Which is it? Is evil something with substance of its own, or a mere lack in our perception of or response to the world? Of course, Tolkien would tell us both are true: from eternity’s perspective, yes, the Shadow is a passing thing, and even Morgoth’s discord cannot mar the song of Ilúvatar. But in this world, we should not expect evil to vanish of its own accord. History, rather, is a “Long Defeat” in which evil often seems triumphant; but we must struggle anyway and hope for one of those blessed foretastes of the final victory.
“Mythopoeia” commends the “legend-makers” as true realists because they have not forgotten the power of evil and the necessity of standing against it: “It is not they who have forgot the Night, / or bid us flee to organized delight.” Galadriel’s reminder of the Night is what the Elves least welcome and most need.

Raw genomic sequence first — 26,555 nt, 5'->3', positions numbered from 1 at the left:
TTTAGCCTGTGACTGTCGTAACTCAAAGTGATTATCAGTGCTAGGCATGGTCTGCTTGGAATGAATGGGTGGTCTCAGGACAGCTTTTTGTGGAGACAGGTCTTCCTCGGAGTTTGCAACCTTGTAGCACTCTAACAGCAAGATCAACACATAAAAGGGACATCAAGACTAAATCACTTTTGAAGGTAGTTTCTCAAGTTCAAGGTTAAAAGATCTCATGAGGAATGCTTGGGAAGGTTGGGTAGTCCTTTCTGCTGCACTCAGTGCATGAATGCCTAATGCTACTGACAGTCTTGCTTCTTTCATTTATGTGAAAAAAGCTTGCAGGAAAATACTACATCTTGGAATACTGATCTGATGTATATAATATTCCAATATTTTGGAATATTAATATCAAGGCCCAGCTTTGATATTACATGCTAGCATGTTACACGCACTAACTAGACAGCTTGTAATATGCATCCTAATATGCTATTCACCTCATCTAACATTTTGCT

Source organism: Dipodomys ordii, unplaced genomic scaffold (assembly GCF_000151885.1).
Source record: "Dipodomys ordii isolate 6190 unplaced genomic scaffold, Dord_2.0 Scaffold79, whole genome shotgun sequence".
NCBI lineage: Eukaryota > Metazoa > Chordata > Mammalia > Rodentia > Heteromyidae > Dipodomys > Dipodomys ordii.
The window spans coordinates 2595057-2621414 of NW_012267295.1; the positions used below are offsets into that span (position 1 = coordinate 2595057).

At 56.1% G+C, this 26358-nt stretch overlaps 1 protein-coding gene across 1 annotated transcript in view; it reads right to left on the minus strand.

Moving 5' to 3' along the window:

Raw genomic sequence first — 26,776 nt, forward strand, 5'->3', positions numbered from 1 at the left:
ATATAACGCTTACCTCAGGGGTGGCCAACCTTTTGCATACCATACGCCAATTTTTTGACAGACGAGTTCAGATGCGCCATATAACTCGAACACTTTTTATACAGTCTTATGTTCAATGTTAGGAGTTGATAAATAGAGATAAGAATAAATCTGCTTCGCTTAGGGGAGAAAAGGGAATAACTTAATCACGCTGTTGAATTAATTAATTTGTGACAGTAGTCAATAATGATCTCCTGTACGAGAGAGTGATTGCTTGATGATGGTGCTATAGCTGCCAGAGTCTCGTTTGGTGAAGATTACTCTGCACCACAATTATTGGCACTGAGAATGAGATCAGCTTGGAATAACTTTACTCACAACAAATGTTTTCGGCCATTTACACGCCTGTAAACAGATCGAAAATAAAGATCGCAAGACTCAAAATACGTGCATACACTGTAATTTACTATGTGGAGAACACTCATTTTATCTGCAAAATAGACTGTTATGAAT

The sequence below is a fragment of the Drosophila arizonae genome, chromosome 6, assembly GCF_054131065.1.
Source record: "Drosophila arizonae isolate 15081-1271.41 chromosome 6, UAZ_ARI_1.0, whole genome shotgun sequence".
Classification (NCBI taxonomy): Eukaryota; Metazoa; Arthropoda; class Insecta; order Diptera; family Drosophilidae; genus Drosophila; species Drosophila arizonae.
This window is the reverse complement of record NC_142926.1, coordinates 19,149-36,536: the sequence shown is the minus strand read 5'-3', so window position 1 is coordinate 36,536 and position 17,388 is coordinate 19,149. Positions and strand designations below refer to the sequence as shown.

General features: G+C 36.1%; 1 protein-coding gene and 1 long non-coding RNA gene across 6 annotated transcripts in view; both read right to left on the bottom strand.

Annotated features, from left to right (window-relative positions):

This isn’t the only echo of “Mythopoeia” in The Rings of Power. The Elves have appointed themselves the guardians of a settlement of Men that, generations ago, were servants of Morgoth. Arondir now patrols this territory. The Men are inclined to see the Elves as occupiers, and one disagreeable fellow in a tavern tries to provoke Arondir by saying that someday their “true king” will rise again and overthrow the Elves.
The king in question must be Morgoth or Sauron; these Men waiting for the return of their evil lord are a dark inversion of the Gondorians awaiting the return of Aragorn in The Lord of the Rings. It is also an ominous counterpoint to Tolkien’s image of the faith-filled imagination in “Mythopoeia”:
How do we determine whether our legend-making is drawing us toward Aragorn or Sauron, the light or the shadow? How do we judge which manner of “beleaguered fools” to be—where does resolute loyalty shade into a politics of bitterness? I do not know yet how The Rings of Power will answer these questions. But the fact it is raising them indicates that the showrunners are examining deeply the things Tolkien cared about most: not just Elves and Dwarves and magic rings, but the moral and spiritual stakes of man’s capacity for legend-making.
Alexi Sargeant is a cultural critic, writer, and editor.